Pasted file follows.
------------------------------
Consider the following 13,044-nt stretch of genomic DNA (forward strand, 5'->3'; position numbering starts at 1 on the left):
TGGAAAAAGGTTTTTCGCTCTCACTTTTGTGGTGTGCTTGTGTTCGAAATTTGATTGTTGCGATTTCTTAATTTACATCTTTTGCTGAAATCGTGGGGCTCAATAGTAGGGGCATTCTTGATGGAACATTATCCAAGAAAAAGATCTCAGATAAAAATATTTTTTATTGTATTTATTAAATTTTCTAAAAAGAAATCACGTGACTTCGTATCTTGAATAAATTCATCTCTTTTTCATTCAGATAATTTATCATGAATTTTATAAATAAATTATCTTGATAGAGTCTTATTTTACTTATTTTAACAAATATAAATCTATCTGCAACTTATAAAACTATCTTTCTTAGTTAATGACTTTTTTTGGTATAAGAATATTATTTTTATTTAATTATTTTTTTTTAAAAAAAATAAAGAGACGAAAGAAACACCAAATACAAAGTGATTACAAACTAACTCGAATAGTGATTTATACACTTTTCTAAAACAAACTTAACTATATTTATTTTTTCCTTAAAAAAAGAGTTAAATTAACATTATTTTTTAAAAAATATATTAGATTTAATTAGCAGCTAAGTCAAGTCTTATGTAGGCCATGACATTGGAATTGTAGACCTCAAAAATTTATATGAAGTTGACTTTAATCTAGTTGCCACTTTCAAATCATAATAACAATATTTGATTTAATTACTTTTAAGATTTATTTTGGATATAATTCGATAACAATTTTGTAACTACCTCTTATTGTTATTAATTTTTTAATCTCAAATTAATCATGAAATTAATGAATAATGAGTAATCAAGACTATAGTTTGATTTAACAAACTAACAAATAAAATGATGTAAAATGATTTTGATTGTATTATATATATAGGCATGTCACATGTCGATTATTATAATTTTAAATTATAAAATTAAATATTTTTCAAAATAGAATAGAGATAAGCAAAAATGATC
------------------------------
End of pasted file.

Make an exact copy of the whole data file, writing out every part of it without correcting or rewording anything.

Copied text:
Consider the following 13,044-nt stretch of genomic DNA (forward strand, 5'->3'; position numbering starts at 1 on the left):
TGGAAAAAGGTTTTTCGCTCTCACTTTTGTGGTGTGCTTGTGTTCGAAATTTGATTGTTGCGATTTCTTAATTTACATCTTTTGCTGAAATCGTGGGGCTCAATAGTAGGGGCATTCTTGATGGAACATTATCCAAGAAAAAGATCTCAGATAAAAATATTTTTTATTGTATTTATTAAATTTTCTAAAAAGAAATCACGTGACTTCGTATCTTGAATAAATTCATCTCTTTTTCATTCAGATAATTTATCATGAATTTTATAAATAAATTATCTTGATAGAGTCTTATTTTACTTATTTTAACAAATATAAATCTATCTGCAACTTATAAAACTATCTTTCTTAGTTAATGACTTTTTTTGGTATAAGAATATTATTTTTATTTAATTATTTTTTTTTAAAAAAAATAAAGAGACGAAAGAAACACCAAATACAAAGTGATTACAAACTAACTCGAATAGTGATTTATACACTTTTCTAAAACAAACTTAACTATATTTATTTTTTCCTTAAAAAAAGAGTTAAATTAACATTATTTTTTAAAAAATATATTAGATTTAATTAGCAGCTAAGTCAAGTCTTATGTAGGCCATGACATTGGAATTGTAGACCTCAAAAATTTATATGAAGTTGACTTTAATCTAGTTGCCACTTTCAAATCATAATAACAATATTTGATTTAATTACTTTTAAGATTTATTTTGGATATAATTCGATAACAATTTTGTAACTACCTCTTATTGTTATTAATTTTTTAATCTCAAATTAATCATGAAATTAATGAATAATGAGTAATCAAGACTATAGTTTGATTTAACAAACTAACAAATAAAATGATGTAAAATGATTTTGATTGTATTATATATATAGGCATGTCACATGTCGATTATTATAATTTTAAATTATAAAATTAAATATTTTTCAAAATAGAATAGAGATAAGCAAAAATGATC